Tep Vong: KR Defectors Shouldn’t Stand Trial

Former senior Khmer Rouge leader Ieng Sary’s magazine has published a long interview with a top Buddhist monk who suggests that former Khmer Rouge who have defected to the government might deserve to escape trial.

The interview with Tep Vong, patriarch of the Monhanikay, the larger of Cambodia’s two Bud­d­hist sects, was first published in December by Search­ing for the Truth, the magazine of the Docu­mentation Center of Cambodia. It was reprinted in the first quarter of 2002 by Pka Reak (Blooming Flower), which be­longs to the Democratic National Union Movement, led by Ieng Sary.

In the interview, laced with stories of the Buddha and discussions of karma, Tep Vong is asked, “Should the Khmer Rouge who inflicted sufferings to Khmer people, who you have said to have sinned, be prosecuted?”

Tep Vong responded that the answer would depend on the courts. He said it was “fair that [leaders] should be forced to take accountability for their crimes in their current lives.”

“But how can we do it if Pol Pot, Hu Yuon, Hu Nim and Son Sen have all died?” he added. “Also, we have to distinguish between those who defected and those who are obstinate.”

Former Khmer Rouge foreign minister Ieng Sary and thousands of his followers defected to the government in 1996, a move widely credited for helping to end years of civil warfare. UN and other international observers have suggested that Ieng Sary should be tried even though King Norodom Sihanouk granted him a royal amnesty in 1996 for a 1979 genocide conviction handed down in Phnom Penh by a Viet­namese-sponsored court.

Also in the interview, Tep Vong said, “Even some Khmer Rouge soldiers, who have realized their mistakes and defected, might be brought to trial. With this sense, justice does not prevail.”

The magazine does not credit the Documentation Center or say who conducted the interview, and magazine editors did not receive permission to reprint it, said Youk Chhang, director of the Docu­mentation Center, which collects information for the anticipated Khmer Rouge tribunal.

Suong Sikheoun, editor of Pka Reach, first claimed that the article originated with his magazine. Later, an editor who spoke on condition of anonymity said Tep Vong handed the magazine a transcript of the interview.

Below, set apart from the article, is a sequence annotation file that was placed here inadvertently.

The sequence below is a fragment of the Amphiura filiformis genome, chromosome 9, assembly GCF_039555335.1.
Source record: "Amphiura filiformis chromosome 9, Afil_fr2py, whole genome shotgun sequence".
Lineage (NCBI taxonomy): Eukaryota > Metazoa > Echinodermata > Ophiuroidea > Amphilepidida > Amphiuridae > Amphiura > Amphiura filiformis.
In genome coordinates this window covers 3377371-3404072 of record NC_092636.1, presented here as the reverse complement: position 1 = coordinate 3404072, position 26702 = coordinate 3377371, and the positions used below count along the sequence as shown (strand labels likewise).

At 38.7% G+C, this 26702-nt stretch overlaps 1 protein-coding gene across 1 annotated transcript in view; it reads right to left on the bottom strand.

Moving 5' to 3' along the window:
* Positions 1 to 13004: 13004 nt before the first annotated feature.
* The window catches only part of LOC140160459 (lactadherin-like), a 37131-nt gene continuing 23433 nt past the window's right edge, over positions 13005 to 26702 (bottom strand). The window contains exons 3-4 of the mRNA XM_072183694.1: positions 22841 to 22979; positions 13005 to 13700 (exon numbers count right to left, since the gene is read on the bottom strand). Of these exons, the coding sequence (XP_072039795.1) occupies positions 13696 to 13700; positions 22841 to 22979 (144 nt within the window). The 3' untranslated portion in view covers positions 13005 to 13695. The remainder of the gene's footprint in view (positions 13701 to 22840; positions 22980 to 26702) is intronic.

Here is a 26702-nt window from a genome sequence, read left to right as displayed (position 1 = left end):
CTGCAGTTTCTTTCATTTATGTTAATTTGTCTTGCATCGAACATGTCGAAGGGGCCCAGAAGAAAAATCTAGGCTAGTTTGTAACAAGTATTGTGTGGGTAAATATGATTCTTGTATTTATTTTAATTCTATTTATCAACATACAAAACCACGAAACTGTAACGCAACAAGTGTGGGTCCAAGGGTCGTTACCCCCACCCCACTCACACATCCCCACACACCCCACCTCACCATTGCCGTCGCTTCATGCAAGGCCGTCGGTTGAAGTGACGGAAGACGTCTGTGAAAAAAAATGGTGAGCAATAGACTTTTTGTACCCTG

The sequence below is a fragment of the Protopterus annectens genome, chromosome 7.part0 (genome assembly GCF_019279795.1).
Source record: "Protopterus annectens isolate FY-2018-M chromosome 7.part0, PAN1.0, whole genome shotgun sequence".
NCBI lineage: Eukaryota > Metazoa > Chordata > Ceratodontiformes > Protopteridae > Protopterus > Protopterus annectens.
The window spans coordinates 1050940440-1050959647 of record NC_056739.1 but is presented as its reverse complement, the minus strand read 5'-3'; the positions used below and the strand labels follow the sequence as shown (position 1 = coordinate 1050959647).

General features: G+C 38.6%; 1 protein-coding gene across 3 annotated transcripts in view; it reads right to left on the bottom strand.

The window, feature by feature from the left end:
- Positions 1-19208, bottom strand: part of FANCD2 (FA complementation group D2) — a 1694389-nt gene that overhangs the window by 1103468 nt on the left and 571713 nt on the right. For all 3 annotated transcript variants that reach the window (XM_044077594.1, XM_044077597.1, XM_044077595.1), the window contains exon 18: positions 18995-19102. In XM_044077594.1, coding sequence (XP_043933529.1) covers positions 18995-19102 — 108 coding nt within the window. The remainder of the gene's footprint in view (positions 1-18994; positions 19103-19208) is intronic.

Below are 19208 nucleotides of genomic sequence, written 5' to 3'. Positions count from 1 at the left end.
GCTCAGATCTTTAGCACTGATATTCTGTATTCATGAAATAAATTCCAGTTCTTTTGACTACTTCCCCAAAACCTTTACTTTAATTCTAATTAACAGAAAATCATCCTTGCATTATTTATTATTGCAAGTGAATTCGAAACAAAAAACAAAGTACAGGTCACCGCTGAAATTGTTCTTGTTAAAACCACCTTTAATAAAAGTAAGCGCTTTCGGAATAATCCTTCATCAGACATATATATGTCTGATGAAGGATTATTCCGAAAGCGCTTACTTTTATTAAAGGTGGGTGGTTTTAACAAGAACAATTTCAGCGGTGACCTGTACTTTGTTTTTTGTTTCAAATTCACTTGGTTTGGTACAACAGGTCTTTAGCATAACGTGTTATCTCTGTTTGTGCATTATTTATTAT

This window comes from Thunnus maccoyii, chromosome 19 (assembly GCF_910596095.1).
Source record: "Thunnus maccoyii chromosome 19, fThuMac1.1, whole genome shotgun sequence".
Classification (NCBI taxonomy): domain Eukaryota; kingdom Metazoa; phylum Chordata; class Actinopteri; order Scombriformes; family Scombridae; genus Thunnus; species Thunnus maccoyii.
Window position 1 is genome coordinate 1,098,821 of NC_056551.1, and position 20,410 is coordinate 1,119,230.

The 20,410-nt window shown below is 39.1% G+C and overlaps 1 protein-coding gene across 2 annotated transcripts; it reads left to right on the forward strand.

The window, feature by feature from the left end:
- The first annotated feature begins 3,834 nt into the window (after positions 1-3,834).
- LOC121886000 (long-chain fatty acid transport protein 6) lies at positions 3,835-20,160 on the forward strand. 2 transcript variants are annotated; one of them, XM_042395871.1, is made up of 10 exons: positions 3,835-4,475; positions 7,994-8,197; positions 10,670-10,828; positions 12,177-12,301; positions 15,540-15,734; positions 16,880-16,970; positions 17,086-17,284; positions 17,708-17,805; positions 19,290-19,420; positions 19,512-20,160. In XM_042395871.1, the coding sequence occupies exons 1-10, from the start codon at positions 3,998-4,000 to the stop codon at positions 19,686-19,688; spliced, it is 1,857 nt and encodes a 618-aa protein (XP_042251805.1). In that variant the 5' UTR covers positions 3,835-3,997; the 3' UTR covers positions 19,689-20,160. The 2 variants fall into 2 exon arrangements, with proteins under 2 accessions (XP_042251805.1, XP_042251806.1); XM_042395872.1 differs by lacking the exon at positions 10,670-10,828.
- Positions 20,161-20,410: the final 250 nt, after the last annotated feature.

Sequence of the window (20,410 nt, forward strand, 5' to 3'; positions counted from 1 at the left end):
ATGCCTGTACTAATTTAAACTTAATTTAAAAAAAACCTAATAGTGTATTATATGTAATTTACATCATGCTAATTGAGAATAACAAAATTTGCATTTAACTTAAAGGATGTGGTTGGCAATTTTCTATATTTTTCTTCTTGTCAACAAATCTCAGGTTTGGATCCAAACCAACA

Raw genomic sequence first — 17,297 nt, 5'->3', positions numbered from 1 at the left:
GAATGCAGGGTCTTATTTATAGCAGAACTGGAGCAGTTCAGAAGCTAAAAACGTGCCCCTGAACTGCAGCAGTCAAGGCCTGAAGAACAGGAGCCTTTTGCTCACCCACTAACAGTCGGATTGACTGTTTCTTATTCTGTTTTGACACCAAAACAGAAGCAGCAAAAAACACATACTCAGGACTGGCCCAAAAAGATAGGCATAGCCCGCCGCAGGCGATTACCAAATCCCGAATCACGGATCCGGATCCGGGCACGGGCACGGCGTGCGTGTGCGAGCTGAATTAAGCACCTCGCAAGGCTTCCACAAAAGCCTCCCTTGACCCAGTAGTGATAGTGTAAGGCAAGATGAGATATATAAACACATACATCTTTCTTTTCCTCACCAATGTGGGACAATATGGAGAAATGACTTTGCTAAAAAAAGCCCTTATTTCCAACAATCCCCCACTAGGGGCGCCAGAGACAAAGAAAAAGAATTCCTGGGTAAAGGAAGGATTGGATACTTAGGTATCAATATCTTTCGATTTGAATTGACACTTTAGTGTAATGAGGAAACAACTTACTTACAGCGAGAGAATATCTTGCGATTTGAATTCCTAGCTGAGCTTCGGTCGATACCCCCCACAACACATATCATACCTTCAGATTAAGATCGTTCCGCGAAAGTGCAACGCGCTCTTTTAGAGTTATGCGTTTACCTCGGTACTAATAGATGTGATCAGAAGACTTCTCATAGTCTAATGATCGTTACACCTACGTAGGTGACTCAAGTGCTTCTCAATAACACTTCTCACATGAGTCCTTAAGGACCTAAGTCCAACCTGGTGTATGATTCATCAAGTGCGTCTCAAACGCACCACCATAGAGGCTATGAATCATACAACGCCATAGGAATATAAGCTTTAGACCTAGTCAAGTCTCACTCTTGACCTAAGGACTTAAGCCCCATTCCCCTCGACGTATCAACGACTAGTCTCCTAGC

“The interview says if we have a trial, it should not be too widespread,” the editor said, adding, “We should think about national reconciliation.”

Reprinting articles without permission is a common practice in the Cambodian press.

Youk Chhang said Khmer Rouge leaders frequently read his center’s monthly magazine and have asked him for copies. “I think we’re educating them and they’re beginning to learn,” he said. “They are challenging the truth and beginning their own search for what the truth is about. But they have to cite the sources.”

In the wide-ranging interview, Tep Vong said that he was “detained for 80 days and tortured ruthlessly” during the Khmer Rouge regime. “None­theless, I could bear all that agony, since it was the result of my past life’s bad deeds.”

Tep Vong called the Khmer Rouge regime a period of “religious lawlessness.” He recalled a story about a mentally ill man who was killed.

“[Pol Pot’s] big mistake was that he passed no specific law for others to follow, since he eliminated religions. With the absence of religion, neither sin nor goodness occurred.”

He said he was unclear whether the suffering during the Khmer Rouge regime was exclusively the fault of its leaders or whether victims were also paying for their past sins as part of the karmic cycle.

“I am not sure whether Pol Pot is the one who initiated the karma. If he was not, the suffering and loss of lives are sins from the past.”

He said the trial could enforce karmic justice if the proceedings are fair: “According to religious law, if justice prevails, there won’t be any vindictiveness.”

But he also offered solace in case the trial does not occur, saying the perpetrators will pay in their next lives.

“Pol Pot, Hu Yuon, Hu Nim and Lon Nol and his men have died because of their evil deeds, and I can’t imagine how miserable their souls are,” he said.

 

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